Wednesday, September 17, 2008

Shake it II, Shake it III

Ever wonder what an earthquake would do to buildings or bridges? Civil engineering students around the world are using Quanser's earthquake simulators to learn hands-on how to minimize the effects of disasters. With Shake Tables II and III students can study structural dynamics and test their own structures against the real earthquake tremors.

Shake Table II video

Shake Table III video

Monday, September 15, 2008

Funding Tips

In our experience, there are three things you should know if you want to increase your chances of winning funding:
  1. Find a fit: Align your proposal with the requirements of the program.
  2. Ask questions: Get in touch with the people in charge of your program (see list below)
  3. Learn from experience: Speak to other professors who have won funding in the past to understand what worked!
There are over 1,000 great programs for teaching and research initiatives in the U.S. and Canada. Here's a short list to steer you in the right direction.

Share your tips with us!

Minority Science and Engineering Improvement Program (MSEI)

This program assists predominantly minority institutions in effecting long-range improvement in science and engineering education programs and increasing the flow of underrepresented ethnic minorities, particularly minority women, into science and engineering careers. New initiatives focus on outreach and hands-on experimental-based learning projects.

Bernadette Hence
Phone: (202) 219-7038

NSF’s Course, Curriculum, and Laboratory Improvement (CCLI) - full proposal deadline: January 12, 2009

The Course, Curriculum, and Laboratory Improvement (CCLI) program seeks to improve the quality of science, technology, engineering, and mathematics (STEM) education for all undergraduate students.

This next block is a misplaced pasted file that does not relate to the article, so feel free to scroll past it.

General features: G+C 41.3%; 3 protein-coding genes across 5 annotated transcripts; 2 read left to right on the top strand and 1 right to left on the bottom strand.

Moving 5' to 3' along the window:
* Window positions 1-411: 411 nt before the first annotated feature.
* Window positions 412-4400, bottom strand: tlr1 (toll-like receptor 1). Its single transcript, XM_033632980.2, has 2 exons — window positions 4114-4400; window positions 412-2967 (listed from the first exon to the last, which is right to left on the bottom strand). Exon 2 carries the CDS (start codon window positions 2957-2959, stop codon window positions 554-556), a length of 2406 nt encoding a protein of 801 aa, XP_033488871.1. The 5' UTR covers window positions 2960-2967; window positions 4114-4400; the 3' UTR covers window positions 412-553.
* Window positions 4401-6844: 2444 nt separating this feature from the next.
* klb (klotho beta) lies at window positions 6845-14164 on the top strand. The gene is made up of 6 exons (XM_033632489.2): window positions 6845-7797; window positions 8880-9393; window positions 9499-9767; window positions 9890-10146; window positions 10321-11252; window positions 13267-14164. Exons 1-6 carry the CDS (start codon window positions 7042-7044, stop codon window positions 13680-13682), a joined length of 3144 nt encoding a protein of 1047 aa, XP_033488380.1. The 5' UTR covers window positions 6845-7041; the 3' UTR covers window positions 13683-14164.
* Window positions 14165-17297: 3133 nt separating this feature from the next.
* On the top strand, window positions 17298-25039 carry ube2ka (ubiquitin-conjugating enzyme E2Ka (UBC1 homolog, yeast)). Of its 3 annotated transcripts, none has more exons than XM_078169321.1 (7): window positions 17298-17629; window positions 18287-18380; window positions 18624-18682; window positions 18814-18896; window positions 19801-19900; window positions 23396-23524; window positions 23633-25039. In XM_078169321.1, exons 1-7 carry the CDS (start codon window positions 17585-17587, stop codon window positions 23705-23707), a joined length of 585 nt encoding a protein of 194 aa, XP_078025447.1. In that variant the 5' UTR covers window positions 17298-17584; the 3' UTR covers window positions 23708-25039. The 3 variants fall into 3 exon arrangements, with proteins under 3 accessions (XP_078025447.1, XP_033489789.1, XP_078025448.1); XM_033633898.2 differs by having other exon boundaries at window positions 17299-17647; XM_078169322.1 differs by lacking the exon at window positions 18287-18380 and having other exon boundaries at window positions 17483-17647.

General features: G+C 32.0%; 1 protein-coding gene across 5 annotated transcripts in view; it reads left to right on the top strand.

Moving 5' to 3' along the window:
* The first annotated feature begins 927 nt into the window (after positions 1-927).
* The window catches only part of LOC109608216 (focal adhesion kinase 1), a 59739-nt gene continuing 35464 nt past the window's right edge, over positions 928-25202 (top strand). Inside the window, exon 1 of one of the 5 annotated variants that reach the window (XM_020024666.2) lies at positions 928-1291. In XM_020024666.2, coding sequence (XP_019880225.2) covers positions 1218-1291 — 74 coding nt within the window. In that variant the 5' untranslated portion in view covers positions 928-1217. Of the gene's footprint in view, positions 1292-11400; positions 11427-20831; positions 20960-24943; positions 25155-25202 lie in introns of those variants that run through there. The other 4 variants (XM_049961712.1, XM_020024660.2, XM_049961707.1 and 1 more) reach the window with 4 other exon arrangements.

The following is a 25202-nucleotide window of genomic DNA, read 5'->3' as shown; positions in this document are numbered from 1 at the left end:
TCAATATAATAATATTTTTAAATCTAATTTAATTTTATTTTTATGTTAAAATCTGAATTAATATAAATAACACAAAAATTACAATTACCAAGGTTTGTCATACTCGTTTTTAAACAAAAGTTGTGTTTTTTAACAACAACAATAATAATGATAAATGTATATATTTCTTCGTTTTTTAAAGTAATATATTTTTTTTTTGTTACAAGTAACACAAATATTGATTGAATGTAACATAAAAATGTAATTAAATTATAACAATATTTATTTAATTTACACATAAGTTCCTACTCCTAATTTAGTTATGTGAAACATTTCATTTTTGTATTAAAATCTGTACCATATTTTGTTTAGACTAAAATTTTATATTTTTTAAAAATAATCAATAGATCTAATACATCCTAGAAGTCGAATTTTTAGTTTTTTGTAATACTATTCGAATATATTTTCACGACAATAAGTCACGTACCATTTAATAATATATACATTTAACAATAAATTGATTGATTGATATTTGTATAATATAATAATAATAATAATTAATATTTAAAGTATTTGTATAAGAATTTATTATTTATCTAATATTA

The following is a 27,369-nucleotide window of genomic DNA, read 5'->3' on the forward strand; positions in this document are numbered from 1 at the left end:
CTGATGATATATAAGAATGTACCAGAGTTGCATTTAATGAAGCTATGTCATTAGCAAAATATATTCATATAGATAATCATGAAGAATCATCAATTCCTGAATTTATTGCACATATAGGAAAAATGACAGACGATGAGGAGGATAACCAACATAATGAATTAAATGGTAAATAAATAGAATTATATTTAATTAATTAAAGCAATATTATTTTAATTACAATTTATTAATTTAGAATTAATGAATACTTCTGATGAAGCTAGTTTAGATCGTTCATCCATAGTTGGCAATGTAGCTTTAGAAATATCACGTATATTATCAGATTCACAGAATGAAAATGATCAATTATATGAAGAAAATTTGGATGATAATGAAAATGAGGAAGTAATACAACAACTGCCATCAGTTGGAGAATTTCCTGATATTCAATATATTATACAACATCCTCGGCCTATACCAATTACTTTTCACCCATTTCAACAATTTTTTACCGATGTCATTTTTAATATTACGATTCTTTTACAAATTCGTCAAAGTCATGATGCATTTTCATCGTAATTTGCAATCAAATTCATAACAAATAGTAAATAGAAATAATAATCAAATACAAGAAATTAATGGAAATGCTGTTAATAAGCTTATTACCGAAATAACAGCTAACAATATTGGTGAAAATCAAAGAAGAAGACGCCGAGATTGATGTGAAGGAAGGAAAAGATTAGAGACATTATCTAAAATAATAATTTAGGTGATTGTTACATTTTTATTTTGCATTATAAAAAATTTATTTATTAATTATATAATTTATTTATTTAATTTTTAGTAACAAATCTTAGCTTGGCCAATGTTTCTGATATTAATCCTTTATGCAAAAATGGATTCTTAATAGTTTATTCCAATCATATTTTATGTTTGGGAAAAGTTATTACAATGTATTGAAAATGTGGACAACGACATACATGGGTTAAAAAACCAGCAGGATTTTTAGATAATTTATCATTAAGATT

Program Directors:
Engineering: Russell L. Pimmel (703) 292-4618, Sheryl A. Sorby (703) 292-4647

Research/Assessment: Myles G. Boylan (703) 292-4617, Russell L. Pimmel (703) 292-4618
Interdisciplinary: Herbert H. Richtol (703) 292-4648
Computer Science:
Stephen C. Cooper (703) 292-4645
Geological Sciences: Jill K. Singer (703) 292-5323
Biological Sciences: Terry S. Woodin (703) 292-4657
istry: Susan H. Hixson (703) 292-4623
Daniel P. Maki (703) 292-4620
Physics/Astronomy: Warren W. Hein (703) 292-4644

Check also publication from The American Association for the Advancement of Science: Invention and Impact: Building Excellence in Undergraduate Science, Technology, Engineering and Mathematics (STEM) Education. CCLI meeting participant and those have completed the CCLI survey are entitled to a free complimentary copy

NSF’s Control Systems Program

The CS program supports innovative research on control theory and control technology driven by real life applications.

Program Director:

Jayasuriya Suhada (703) 292-7014
is your source to find and apply for many more federal government grants. With information on over 1,000 grant programs, it provides access to approximately $400 billion in annual awards.

You can apply for NSF grants and DoD (U.S. Department of Defense) grants through this website.

Canada Foundation for Innovation (CFI)

The Canada Foundation for Innovation (CFI) is an independent corporation created by the Government of Canada in 1997 to fund research infrastructure.

Search the online database of all projects that received CFI funding at:

Ontario Centres of Excellence - Collaborative Research